The Center for Aquatic Sciences and other groups seek to educate the public and encourage people to discover the water. The county is eyeing construction of new boat launches and wants to connect new or existing trails to an emerging regional system that eventually will include the proposed Cross Camden County Trail between the city and Winslow Township.

Cyclists, hikers, joggers, kayakers, canoeists, and anglers have become influential constituencies in recent years, as have young urbanists who want to live, work, and play in and around traditional city and town centers.

"There's been a reawakening," said Johns.

Students from Camden, Pennsauken, and other nearby communities also have been discovering the Cooper at paddling events promoted by Friends of Cooper River Park West, and learning to navigate the Delaware's back channel along Petty's Island as part of the Urban BoatWorks program of Urban Promise Ministries.

"There is so much momentum right now," said Jim Cummings, director of experiential learning at Urban Promise. He estimates that 1,000 local youngsters have been out on the water since the boat-building and paddling programs launched nine years ago.

"At first some of the kids told me, 'We never go near that river.' But when you take kids out on the water, you hear words like peaceful and serene," Cummings added. "Those are words I never heard Camden kids say about their city."

As a longtime resident of Camden County's inner-ring suburbs who's also a fan of the park system, I, too, treasure ready access to peaceful, serene places to walk through the woods or along the water.

I believe the county has generally done a commendable job stewarding the 2,000-acre system. But the infrastructure is aging, complicated, labor-intensive, and expensive to maintain, as the imminent $20 million-plus Newton Lake Park dredging project attests.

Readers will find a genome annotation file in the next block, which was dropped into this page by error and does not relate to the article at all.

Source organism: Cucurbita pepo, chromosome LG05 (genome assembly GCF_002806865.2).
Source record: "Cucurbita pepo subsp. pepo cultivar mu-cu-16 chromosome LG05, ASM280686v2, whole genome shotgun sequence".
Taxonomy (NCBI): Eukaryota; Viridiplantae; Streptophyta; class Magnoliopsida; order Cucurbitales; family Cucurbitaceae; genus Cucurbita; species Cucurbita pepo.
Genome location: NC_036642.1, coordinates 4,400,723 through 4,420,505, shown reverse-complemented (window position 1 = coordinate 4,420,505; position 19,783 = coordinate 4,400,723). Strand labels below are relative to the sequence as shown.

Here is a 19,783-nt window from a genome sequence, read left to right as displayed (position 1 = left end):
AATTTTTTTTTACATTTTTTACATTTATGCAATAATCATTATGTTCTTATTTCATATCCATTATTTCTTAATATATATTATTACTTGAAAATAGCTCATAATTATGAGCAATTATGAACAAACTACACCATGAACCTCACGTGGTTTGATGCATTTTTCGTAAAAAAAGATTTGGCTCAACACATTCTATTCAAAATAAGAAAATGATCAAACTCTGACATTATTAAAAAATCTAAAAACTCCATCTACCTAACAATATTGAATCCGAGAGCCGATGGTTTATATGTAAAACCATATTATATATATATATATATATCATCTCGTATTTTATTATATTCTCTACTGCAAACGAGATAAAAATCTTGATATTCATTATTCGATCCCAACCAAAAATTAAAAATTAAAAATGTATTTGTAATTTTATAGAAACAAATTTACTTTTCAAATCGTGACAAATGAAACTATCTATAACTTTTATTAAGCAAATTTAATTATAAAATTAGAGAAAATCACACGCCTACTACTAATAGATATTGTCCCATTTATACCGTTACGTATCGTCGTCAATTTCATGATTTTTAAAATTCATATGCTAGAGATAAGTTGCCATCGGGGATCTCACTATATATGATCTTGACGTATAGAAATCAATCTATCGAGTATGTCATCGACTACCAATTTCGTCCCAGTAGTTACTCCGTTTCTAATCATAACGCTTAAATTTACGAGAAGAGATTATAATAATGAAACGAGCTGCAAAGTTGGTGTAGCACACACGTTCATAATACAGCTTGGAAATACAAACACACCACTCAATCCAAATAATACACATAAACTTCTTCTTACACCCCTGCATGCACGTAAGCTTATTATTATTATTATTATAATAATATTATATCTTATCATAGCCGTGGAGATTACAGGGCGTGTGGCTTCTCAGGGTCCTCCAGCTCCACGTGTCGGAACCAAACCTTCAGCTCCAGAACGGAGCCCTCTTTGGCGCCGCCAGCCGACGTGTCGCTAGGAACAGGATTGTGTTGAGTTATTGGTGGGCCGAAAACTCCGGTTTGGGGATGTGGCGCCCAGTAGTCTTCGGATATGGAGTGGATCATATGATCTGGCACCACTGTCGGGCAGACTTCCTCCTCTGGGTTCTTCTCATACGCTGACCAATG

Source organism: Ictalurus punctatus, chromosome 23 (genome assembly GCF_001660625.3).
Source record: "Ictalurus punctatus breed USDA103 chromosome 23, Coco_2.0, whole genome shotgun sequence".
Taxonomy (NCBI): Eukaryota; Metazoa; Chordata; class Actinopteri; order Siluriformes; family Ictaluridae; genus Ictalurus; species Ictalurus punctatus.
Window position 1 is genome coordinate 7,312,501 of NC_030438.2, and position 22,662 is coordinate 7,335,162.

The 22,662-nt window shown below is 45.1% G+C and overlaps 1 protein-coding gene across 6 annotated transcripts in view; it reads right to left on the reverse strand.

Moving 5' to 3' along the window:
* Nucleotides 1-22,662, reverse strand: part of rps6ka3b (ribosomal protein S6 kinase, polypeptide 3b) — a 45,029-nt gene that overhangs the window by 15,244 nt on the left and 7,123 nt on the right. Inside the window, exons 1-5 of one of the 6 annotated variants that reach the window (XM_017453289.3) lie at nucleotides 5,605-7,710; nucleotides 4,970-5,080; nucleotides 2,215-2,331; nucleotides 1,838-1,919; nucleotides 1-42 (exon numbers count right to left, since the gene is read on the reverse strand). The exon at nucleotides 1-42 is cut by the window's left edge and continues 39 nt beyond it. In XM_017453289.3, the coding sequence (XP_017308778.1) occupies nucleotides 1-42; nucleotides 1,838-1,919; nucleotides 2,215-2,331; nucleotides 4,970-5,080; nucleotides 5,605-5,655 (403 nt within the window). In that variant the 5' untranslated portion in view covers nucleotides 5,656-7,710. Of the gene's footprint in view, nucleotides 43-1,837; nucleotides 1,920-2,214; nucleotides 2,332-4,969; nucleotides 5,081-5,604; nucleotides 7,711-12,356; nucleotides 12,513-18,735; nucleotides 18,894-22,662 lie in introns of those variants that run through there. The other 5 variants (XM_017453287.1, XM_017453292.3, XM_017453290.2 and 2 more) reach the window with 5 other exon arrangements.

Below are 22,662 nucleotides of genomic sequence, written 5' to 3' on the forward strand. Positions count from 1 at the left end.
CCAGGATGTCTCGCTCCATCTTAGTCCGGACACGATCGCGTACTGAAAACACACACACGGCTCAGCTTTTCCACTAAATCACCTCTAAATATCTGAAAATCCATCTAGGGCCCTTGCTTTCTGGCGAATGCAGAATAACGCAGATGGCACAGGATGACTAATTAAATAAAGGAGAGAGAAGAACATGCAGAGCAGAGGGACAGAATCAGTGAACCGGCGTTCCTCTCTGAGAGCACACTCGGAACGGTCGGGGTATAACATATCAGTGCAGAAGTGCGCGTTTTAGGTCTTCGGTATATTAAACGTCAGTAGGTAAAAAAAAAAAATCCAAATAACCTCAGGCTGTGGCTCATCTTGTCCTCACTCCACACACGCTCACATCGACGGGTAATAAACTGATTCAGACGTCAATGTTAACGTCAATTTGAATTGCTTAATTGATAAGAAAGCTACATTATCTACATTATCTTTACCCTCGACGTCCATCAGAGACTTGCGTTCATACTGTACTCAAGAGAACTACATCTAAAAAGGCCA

Collaborations with other public agencies, such as the Camden County Municipal Utilities Authority and the Cooper's Ferry Partnership, and with nonprofits such as the New Jersey Conservation Foundation — which will maintain Gateway Park — have evolved naturally and so far seem to be working well as a way to share costs, expertise, and ideas.

"There's a realization that if we do this collectively, we'll get a lot more done," Johns said.

There's also a precedent in the history of the park system, which was conceived by Republican business and political leaders early in the 20th century as part of a strategy to make Camden a major metropolis on the order of Philadelphia.

But much of the system's infrastructure, including the dredging of the Cooper River to form the centerpiece that is Cooper Lake, was built through Democratic President Franklin Roosevelt's "New Deal" programs, such as the Civilian Conservation Corps.

I admit sometimes finding this vintage example of bipartisanship enjoyable to consider as I savor my walks around Haddon Lake Park in Audubon.

But why bother thinking about politics when there are more wonderful things to contemplate?

How about Nash's notion of a "floating bridge" to connect the new Gateway Park with Farnham Park along Kaighns Avenue in Camden, where a dam breach during a 1972 hurricane has left behind a lagoon where a landscaped water garden and picnic pavilion once stood?

Or modifying the nearby Cooper River dam to enable canoeists, kayakers, and fish to travel between Cooper Lake and the waterway's scenic confluence with the Delaware in North Camden?

"That's my dream," Johns said.

Hear, hear.